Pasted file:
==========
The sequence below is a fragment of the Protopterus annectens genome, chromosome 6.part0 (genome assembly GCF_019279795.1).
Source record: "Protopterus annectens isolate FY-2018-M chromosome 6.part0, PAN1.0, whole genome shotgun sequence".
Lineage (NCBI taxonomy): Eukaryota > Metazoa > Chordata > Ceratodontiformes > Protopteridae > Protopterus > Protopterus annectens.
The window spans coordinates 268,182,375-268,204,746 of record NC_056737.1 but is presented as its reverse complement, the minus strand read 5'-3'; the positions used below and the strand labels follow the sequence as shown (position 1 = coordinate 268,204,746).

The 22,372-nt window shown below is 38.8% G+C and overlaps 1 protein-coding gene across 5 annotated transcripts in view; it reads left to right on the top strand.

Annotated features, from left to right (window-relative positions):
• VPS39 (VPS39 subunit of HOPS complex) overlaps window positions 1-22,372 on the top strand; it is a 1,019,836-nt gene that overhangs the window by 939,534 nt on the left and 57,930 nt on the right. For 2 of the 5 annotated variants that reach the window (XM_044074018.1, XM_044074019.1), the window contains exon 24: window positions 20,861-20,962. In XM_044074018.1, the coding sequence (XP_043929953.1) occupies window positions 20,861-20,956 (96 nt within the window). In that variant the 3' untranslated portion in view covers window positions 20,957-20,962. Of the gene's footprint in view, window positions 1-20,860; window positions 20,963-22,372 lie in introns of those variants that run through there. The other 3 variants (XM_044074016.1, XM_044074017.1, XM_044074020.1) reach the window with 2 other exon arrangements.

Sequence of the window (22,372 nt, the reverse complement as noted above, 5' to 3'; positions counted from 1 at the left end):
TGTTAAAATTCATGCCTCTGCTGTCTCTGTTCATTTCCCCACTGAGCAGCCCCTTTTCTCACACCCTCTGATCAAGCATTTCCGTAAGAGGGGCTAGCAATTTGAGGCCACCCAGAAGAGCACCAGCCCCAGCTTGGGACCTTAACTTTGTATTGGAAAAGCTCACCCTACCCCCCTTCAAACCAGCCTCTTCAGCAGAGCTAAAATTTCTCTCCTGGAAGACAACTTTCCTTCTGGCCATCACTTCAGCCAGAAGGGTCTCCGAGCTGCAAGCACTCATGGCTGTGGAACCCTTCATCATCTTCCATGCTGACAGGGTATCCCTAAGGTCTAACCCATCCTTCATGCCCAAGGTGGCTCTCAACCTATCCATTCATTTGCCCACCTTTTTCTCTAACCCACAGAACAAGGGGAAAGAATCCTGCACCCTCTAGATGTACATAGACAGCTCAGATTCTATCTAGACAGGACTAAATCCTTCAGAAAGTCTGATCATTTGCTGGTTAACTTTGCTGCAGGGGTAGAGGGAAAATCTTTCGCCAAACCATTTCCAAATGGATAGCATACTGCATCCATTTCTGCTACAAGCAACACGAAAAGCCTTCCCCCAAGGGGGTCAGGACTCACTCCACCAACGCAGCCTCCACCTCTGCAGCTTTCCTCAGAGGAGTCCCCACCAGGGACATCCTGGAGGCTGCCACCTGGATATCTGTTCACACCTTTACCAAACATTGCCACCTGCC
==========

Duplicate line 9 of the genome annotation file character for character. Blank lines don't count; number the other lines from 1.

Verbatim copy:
TGTTAAAATTCATGCCTCTGCTGTCTCTGTTCATTTCCCCACTGAGCAGCCCCTTTTCTCACACCCTCTGATCAAGCATTTCCGTAAGAGGGGCTAGCAATTTGAGGCCACCCAGAAGAGCACCAGCCCCAGCTTGGGACCTTAACTTTGTATTGGAAAAGCTCACCCTACCCCCCTTCAAACCAGCCTCTTCAGCAGAGCTAAAATTTCTCTCCTGGAAGACAACTTTCCTTCTGGCCATCACTTCAGCCAGAAGGGTCTCCGAGCTGCAAGCACTCATGGCTGTGGAACCCTTCATCATCTTCCATGCTGACAGGGTATCCCTAAGGTCTAACCCATCCTTCATGCCCAAGGTGGCTCTCAACCTATCCATTCATTTGCCCACCTTTTTCTCTAACCCACAGAACAAGGGGAAAGAATCCTGCACCCTCTAGATGTACATAGACAGCTCAGATTCTATCTAGACAGGACTAAATCCTTCAGAAAGTCTGATCATTTGCTGGTTAACTTTGCTGCAGGGGTAGAGGGAAAATCTTTCGCCAAACCATTTCCAAATGGATAGCATACTGCATCCATTTCTGCTACAAGCAACACGAAAAGCCTTCCCCCAAGGGGGTCAGGACTCACTCCACCAACGCAGCCTCCACCTCTGCAGCTTTCCTCAGAGGAGTCCCCACCAGGGACATCCTGGAGGCTGCCACCTGGATATCTGTTCACACCTTTACCAAACATTGCCACCTGCC